Senator Says He Wouldn’t Have Been Tested for New Virus Based on Current Guidelines

By Zachary Stieber
Zachary Stieber
Zachary Stieber
Zachary Stieber is a senior reporter for The Epoch Times based in Maryland. He covers U.S. and world news.
March 23, 2020Updated: March 23, 2020

The first U.S. senator to be diagnosed with the CCP virus said he wouldn’t have been tested under current guidelines but that he got a test anyways because of a lung that was damaged by his neighbor years ago.

Sen. Rand Paul (R-Ky.) tested positive for the CCP virus, his office announced on Sunday. The Epoch Times refers to the novel coronavirus, which causes the disease COVID-19, as the CCP virus because the Chinese Communist Party’s coverup and mismanagement allowed the virus to spread throughout China and create a global pandemic.

In a statement Monday, Paul said he took the initiative to get tested even though he didn’t think he had the new illness.

“Given that my wife and I had traveled extensively during the weeks prior to COVID-19 social distancing practices, and that I am at a higher risk for serious complications from the virus due to having part of my lung removed seven months ago, I took a COVID-19 test when I arrived in D.C. last Monday,” he said.

Paul noted that nearly every member of the 100-person body travels by plane multiple times per week and attends large gatherings, leading him to think his risk factor for exposure to the virus was similar to that of his colleagues. Referencing a fundraiser he attended in Kentucky on March 7, he said he had no contact or proximity to either of the two people who later tested positive for COVID-19 and that local police said public health officials were contacting those who were believed to be at higher risk from possible exposure.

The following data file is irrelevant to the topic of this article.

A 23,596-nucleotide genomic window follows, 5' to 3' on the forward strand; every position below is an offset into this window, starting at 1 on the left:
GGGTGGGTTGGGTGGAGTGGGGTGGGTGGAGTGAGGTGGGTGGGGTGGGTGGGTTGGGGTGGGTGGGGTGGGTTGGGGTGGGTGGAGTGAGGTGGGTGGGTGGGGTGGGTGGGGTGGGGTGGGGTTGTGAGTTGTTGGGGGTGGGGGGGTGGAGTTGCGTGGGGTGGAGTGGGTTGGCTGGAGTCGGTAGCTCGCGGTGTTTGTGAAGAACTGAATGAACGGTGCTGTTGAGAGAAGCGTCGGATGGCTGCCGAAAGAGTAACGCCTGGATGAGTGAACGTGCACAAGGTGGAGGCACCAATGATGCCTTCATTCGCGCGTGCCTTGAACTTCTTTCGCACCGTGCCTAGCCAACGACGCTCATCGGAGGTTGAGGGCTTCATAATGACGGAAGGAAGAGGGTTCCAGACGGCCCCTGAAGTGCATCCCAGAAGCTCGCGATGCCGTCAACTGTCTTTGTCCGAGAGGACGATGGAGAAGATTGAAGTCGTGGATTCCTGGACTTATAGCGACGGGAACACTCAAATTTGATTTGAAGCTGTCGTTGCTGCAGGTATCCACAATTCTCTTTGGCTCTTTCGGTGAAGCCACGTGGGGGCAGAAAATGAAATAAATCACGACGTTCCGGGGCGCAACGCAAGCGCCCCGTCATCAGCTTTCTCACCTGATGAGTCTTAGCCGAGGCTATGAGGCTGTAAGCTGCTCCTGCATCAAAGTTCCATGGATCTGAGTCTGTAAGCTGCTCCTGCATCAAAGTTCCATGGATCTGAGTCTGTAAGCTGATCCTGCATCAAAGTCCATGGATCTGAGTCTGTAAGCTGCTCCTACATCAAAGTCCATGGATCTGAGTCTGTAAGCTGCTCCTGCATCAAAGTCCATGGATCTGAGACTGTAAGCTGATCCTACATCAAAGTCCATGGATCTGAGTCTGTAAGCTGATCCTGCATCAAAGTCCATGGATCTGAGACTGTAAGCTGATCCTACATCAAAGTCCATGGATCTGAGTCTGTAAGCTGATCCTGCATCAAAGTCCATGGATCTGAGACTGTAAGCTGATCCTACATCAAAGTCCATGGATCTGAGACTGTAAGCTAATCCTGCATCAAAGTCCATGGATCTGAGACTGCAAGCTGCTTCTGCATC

Paul said he “didn’t fit the criteria for testing or quarantine” and “had no symptoms and no specific encounter with a COVID-19 positive person.” His travel, together with his compromised lung, led him to seek testing.

Epoch Times Photo
Sen. Rand Paul (R-Ky.) at a Senate hearing regarding the coronavirus in Washington on March 3, 2020. (Charlotte Cuthbertson/The Epoch Times)

He is still not showing symptoms of the virus, which are similar to the flu.

“For those who want to criticize me for lack of quarantine, realize that if the rules on testing had been followed to a tee, I would never have been tested and would still be walking around the halls of the Capitol. The current guidelines would not have called for me to get tested nor quarantined. It was my extra precaution, out of concern for my damaged lung, that led me to get tested,” he said.

Paul called for more testing immediately, even among people who aren’t showing symptoms, asserting that thousands of people want testing but aren’t able to get tested.

Paul’s positive test prompted Sens. Mike Lee (R-Utah) and Mitt Romney (R-Utah) to enter self-isolation. Sens. Rick Scott (R-Fla.) and Cory Gardner (R-Colo.) were already under quarantine because of possible exposure to other people who later tested positive.

Sen. Lindsey Graham (R-S.C.) was in quarantine but tested negative for the new illness.

The senators entering quarantine has sparked a serious look at allowing members of Congress to vote remotely as the Senate and House of Representatives try to put together the largest relief package yet.

Zachary Stieber is a senior reporter for The Epoch Times based in Maryland. He covers U.S. and world news.